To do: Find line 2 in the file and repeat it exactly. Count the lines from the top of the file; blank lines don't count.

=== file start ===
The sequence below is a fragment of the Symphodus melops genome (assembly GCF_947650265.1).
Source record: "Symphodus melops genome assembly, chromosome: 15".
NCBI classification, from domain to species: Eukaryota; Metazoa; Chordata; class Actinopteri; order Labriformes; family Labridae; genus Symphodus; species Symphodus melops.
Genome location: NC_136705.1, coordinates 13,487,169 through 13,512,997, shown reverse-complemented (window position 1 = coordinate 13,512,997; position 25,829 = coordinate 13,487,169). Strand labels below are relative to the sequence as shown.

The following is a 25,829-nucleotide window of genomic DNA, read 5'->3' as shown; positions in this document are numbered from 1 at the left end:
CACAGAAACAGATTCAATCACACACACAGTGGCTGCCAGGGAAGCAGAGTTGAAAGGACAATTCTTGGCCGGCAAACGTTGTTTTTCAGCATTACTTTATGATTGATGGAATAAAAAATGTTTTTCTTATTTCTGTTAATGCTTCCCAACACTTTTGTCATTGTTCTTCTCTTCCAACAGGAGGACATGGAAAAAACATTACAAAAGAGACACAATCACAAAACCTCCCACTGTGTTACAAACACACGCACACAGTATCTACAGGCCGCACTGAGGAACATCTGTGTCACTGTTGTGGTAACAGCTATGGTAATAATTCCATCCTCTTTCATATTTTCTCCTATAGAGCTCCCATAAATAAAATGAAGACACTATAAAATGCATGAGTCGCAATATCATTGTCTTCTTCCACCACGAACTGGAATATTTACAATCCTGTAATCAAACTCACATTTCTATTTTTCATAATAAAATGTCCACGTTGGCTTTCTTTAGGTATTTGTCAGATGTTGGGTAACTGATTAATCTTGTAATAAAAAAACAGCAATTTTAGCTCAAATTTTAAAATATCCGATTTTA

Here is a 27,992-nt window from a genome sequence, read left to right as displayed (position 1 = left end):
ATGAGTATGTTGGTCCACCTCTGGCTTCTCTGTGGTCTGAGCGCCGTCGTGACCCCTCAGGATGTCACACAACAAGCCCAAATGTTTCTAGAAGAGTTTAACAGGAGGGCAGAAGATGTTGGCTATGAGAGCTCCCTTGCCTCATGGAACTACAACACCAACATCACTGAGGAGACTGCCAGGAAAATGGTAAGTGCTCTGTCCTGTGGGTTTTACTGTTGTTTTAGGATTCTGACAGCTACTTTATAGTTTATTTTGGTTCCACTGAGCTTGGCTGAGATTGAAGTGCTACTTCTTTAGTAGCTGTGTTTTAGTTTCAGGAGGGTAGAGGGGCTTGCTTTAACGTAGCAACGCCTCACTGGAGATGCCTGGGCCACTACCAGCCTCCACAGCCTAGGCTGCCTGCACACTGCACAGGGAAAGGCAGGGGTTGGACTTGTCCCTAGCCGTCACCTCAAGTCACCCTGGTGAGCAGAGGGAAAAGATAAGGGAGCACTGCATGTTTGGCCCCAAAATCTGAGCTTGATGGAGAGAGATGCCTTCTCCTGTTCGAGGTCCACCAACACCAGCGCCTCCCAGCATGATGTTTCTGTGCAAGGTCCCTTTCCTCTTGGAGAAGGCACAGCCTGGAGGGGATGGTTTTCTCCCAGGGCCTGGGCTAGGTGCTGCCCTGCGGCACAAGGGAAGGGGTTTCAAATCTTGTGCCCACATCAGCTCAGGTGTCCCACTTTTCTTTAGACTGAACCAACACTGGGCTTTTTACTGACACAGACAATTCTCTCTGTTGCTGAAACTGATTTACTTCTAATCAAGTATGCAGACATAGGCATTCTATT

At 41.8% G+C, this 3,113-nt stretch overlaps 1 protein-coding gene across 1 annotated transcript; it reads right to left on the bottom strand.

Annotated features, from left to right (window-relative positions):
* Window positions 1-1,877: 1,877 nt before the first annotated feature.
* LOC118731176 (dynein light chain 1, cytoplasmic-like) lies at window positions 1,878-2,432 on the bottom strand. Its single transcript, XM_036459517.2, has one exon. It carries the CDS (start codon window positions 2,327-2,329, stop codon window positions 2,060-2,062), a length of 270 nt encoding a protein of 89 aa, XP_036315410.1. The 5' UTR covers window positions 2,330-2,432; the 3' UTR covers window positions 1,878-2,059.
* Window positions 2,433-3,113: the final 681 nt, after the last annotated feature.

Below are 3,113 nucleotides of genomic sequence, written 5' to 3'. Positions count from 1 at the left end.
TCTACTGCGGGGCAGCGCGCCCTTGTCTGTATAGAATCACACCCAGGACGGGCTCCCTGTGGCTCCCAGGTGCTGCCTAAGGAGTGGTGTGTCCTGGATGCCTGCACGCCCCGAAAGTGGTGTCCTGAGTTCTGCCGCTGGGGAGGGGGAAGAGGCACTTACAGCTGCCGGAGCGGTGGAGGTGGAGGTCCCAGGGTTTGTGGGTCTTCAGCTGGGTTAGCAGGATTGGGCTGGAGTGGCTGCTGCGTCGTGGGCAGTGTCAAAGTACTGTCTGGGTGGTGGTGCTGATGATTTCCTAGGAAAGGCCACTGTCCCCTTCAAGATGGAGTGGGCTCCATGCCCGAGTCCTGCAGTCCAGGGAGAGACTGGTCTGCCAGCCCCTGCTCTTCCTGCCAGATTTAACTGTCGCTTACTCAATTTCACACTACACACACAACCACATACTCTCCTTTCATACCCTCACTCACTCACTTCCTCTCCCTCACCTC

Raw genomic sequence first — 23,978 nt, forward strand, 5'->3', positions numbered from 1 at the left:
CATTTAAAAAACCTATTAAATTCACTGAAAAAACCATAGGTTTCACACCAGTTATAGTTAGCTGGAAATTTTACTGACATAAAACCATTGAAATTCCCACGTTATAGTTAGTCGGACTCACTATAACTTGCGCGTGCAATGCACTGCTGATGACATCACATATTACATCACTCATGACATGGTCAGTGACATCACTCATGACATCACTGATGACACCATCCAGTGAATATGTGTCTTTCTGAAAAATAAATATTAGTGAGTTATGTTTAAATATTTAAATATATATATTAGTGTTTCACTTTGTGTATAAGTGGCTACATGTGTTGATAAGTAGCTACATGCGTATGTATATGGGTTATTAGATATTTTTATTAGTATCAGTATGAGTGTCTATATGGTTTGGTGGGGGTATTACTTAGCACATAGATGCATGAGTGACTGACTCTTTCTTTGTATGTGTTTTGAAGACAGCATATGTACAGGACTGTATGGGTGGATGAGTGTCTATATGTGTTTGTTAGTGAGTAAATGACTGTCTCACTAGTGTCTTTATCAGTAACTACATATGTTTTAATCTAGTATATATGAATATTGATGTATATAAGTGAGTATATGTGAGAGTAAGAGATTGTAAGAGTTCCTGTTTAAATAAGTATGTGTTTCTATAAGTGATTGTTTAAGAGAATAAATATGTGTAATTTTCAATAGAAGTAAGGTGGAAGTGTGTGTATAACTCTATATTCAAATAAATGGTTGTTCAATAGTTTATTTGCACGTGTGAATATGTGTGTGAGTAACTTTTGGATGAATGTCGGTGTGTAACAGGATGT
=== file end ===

Source record: "Symphodus melops genome assembly, chromosome: 15".